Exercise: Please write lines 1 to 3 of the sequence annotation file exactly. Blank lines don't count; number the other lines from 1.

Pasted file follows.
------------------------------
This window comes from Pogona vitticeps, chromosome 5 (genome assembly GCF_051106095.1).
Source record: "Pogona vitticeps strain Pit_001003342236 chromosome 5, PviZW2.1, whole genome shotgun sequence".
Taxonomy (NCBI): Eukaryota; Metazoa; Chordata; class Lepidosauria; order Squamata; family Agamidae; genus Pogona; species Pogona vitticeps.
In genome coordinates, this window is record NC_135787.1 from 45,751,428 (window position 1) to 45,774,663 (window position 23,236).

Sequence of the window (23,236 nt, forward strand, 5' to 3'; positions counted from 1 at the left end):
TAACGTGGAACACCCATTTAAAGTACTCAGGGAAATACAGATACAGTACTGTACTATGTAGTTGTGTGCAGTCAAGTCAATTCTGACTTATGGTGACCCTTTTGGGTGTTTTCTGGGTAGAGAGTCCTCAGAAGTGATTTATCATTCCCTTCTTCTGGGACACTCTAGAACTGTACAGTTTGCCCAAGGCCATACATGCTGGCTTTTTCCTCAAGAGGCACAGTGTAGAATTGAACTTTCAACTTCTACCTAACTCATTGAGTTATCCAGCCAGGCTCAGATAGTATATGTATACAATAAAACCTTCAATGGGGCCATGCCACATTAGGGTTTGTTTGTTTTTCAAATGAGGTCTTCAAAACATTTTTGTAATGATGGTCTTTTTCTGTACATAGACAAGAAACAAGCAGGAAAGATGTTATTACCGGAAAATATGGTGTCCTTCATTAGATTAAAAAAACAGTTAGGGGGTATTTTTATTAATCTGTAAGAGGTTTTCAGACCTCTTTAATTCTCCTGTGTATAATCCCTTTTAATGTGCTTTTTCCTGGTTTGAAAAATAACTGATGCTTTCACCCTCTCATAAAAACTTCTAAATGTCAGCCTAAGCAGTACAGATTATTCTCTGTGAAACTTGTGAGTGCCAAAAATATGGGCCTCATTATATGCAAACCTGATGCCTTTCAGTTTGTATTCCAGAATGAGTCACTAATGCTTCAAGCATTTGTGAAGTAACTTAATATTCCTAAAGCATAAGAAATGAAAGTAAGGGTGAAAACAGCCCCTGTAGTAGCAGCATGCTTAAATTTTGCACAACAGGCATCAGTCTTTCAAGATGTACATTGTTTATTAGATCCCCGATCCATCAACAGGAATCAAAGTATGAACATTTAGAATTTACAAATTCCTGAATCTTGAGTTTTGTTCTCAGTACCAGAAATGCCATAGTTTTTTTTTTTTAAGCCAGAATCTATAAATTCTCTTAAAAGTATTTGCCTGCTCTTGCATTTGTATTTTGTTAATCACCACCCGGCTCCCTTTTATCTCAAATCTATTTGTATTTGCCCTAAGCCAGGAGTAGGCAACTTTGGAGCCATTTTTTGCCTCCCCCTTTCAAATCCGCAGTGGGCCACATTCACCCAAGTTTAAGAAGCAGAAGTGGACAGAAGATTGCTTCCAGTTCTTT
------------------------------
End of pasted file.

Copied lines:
This window comes from Pogona vitticeps, chromosome 5 (genome assembly GCF_051106095.1).
Source record: "Pogona vitticeps strain Pit_001003342236 chromosome 5, PviZW2.1, whole genome shotgun sequence".
Taxonomy (NCBI): Eukaryota; Metazoa; Chordata; class Lepidosauria; order Squamata; family Agamidae; genus Pogona; species Pogona vitticeps.